He knew there would always be plotholes, but good stories always required the audience to fill in the gaps.

    He knew they weren’t lying about Chang – he had ascended out of this plane of existence entirely, outside the universe. He knew everything that happened, happens and will happen in this reality, but who knew what was beyond that?

    He knew how it all worked.

    N'buli blinked as Mr Goodson sat back in his seat. It took him a moment to think of something to say, and it was pretty uninspiring in the end.

    'Whoah. Comic books?'

    'We gave away so many of our things,' said Mr Goodson. 'Comics were one of our favourites, all those four-colour supermen showing the way to live. I still can’t believe it took so long to become so popular, but I was always surprised how things turned out.'

    N'buli shook his head, and cleared it a tiny amount. 'You do all that, and you could do better.'

    Mrs Goodson gave her husband’s hand the tiniest squeeze. 'Go on.'

    'We can do better, there is no need for all this conflict to generate interesting stories. We can think of something better.'

    'We agree completely,' said Mr and Mrs Goodson, in unison.

    'You do?'

    'We always agree with you,' said Mr Goodson.

    'Always have, always will,' said Mrs Goodson.

    'This is where everything changes, N'buli.'

    'Tell us what you want.'

    'And we’ll make it happen.'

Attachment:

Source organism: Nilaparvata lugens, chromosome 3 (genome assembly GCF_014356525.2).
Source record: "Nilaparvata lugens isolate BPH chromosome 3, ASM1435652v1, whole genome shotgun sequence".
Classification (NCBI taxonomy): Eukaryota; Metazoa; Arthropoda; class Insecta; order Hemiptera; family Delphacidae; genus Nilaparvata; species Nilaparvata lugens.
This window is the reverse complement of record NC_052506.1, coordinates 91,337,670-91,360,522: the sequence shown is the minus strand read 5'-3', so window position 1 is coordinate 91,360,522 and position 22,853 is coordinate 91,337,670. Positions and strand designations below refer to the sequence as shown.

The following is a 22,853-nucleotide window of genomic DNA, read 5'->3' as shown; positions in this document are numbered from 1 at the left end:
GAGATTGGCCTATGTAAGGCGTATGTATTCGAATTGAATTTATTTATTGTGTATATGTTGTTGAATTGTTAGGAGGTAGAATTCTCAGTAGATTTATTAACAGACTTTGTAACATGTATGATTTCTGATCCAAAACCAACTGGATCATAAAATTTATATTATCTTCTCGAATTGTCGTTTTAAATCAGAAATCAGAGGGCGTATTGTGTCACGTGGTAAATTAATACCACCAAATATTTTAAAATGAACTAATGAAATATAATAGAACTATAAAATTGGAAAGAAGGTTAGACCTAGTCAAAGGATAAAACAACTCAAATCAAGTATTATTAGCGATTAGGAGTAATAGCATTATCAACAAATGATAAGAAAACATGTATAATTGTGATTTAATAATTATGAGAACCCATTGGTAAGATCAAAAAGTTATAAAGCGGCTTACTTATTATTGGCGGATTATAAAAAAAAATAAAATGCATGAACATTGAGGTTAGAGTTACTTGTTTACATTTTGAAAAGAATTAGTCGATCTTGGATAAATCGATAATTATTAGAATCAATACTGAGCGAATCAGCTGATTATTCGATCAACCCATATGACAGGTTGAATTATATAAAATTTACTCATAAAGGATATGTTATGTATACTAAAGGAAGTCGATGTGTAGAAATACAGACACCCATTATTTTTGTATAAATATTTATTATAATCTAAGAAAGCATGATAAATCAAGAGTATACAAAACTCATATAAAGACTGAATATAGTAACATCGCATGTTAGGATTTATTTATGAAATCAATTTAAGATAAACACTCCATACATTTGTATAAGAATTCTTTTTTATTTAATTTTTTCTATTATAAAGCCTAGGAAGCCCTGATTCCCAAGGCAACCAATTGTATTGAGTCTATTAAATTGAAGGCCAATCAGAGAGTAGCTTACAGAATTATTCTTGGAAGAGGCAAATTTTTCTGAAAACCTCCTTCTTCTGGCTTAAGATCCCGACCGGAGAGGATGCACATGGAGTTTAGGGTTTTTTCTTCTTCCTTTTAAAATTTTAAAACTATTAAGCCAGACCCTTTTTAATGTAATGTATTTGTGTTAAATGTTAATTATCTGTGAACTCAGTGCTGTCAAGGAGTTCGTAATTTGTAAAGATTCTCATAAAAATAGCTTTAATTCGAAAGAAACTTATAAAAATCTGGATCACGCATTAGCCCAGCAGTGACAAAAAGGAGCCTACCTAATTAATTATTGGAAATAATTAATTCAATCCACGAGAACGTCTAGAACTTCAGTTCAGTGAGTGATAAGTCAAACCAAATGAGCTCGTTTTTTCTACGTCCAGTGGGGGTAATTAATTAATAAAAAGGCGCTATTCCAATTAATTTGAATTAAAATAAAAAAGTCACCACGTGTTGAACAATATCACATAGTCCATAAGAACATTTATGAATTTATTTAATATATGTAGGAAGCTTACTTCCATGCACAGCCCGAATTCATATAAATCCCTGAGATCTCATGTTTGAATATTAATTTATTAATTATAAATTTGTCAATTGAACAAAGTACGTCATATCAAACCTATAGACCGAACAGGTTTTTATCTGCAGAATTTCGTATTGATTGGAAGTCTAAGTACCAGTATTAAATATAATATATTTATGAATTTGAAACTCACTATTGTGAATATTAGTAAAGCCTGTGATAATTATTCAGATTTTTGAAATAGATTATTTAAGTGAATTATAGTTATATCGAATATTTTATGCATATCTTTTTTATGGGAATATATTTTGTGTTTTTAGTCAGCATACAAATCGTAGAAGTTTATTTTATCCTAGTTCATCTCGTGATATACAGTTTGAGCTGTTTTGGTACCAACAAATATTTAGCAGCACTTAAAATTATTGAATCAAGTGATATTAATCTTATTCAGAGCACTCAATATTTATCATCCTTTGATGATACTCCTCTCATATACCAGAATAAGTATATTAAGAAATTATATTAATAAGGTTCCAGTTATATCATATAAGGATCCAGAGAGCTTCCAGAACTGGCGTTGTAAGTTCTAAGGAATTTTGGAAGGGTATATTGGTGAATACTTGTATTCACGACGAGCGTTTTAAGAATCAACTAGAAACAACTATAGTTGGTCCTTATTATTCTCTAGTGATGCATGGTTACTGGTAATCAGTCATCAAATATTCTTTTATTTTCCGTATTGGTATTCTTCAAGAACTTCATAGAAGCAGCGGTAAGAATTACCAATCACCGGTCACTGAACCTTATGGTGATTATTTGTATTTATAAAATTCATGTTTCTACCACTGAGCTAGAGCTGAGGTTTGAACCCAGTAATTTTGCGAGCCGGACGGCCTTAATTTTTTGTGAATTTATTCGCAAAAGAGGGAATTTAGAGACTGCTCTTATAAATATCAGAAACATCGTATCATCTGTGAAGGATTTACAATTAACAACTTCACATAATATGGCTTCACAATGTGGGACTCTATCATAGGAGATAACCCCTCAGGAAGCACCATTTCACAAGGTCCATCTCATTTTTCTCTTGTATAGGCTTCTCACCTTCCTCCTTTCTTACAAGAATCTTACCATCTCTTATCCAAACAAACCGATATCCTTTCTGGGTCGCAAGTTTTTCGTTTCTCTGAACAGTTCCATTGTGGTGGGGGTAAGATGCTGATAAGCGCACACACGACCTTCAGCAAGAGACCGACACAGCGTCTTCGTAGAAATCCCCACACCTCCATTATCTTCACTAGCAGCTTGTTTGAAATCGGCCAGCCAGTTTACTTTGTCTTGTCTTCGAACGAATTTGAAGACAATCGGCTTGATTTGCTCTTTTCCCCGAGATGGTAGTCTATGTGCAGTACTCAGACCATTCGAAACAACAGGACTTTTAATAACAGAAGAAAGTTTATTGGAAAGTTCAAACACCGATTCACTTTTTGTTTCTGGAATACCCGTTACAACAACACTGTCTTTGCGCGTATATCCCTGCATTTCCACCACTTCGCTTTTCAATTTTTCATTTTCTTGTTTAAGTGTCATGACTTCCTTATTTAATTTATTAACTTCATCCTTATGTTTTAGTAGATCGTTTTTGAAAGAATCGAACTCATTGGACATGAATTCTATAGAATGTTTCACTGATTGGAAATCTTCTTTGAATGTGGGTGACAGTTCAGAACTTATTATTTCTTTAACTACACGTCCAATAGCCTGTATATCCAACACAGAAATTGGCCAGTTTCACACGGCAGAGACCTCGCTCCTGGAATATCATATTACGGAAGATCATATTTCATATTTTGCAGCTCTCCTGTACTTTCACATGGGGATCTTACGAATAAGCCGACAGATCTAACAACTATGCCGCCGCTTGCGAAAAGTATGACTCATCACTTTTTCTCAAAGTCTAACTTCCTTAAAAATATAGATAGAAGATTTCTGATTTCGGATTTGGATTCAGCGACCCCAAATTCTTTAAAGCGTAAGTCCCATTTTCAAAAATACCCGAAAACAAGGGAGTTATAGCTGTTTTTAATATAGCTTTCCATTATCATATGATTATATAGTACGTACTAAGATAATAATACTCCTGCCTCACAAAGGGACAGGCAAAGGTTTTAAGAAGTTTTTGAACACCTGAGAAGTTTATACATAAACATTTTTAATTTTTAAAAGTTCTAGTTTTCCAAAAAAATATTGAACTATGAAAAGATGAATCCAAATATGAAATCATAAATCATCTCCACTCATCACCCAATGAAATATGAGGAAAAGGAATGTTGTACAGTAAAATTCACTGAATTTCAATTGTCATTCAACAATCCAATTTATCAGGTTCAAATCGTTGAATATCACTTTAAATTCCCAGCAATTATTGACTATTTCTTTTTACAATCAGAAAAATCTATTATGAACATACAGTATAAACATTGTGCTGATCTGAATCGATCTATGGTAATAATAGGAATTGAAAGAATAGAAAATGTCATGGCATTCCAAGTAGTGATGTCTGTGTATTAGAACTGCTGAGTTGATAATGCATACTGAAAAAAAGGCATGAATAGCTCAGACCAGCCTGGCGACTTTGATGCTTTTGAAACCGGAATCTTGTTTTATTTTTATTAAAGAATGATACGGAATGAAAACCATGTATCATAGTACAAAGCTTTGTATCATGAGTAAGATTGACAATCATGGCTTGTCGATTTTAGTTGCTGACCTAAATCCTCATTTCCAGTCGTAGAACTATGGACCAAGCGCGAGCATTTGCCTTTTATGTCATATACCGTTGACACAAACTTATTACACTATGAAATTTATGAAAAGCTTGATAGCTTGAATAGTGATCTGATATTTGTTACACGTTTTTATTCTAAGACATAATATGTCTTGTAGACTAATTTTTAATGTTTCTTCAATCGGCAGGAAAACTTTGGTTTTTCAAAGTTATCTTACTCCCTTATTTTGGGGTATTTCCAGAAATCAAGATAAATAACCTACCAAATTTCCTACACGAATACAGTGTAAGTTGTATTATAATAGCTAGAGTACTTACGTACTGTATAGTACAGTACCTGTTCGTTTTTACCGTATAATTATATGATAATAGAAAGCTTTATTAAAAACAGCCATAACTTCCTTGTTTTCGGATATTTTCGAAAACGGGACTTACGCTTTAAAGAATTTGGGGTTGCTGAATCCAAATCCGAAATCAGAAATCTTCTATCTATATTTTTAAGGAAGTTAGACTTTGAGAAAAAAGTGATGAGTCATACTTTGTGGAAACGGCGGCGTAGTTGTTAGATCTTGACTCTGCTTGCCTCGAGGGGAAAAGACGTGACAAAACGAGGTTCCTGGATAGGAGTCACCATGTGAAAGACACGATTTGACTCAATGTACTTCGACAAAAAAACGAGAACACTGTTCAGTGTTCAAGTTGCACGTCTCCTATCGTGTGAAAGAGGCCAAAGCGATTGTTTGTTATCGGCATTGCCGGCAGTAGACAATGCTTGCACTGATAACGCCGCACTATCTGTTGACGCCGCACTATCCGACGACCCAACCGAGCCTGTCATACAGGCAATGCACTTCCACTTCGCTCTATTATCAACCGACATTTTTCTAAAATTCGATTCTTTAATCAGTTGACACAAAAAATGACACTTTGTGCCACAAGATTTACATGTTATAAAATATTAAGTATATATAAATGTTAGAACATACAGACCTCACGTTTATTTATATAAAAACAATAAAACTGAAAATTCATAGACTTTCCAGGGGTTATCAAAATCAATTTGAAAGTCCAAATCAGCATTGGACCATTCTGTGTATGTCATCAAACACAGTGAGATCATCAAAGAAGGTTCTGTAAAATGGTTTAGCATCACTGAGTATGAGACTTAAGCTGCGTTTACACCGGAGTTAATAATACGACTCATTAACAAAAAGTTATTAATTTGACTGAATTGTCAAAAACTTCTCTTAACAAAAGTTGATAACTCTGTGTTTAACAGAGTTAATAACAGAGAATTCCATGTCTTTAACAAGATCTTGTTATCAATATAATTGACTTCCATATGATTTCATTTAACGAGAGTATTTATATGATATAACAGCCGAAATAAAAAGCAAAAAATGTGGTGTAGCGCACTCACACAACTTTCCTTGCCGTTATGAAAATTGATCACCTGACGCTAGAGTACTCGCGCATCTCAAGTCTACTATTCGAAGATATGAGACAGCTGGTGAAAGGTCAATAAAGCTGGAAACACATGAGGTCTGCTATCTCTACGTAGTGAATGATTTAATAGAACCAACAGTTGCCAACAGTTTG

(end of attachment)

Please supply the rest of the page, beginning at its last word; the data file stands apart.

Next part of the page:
N'buli MacGregor couldn’t think of a single thing to say. 'Huh.'

    He stood up from the table and paced around the fake room for two minutes, before turning back to his hosts.

    'All right. I want three things: One. We let everybody take the same immortality pills we do, if they want to. There will be issues of overpopulation and all that, but we’ll figure it out. Aren’t you going to stop me sharing them with everybody?'

    'Share away,' said Mr Goodson with a shrug. 'A lot of people will get really scared, but the world will change in weird and wonderful ways. We know. We all know. We’ve been there.'

    'Okay,' said N'buli. 'Two, all that technology we have, we share with the world.'

    'We already do.' said Mrs Goodson.

    'We do it a lot faster. Everything we learn goes public as soon as we learn it. No more secrets. No more hoarding.'

    'Done,' said Mr Goodson. 'And the third thing?'

    'I said I was sick of secrets. We tell everybody the meaning of life. We’ve done enough stumbling about, it’s time to get the facts. So we all share the same soul, building the universe to put bits of ourselves in? Fair enough, let’s tell everybody that.'

    Mrs Goodson looked at her husband and smiled. 'This is always the bit I like the most.'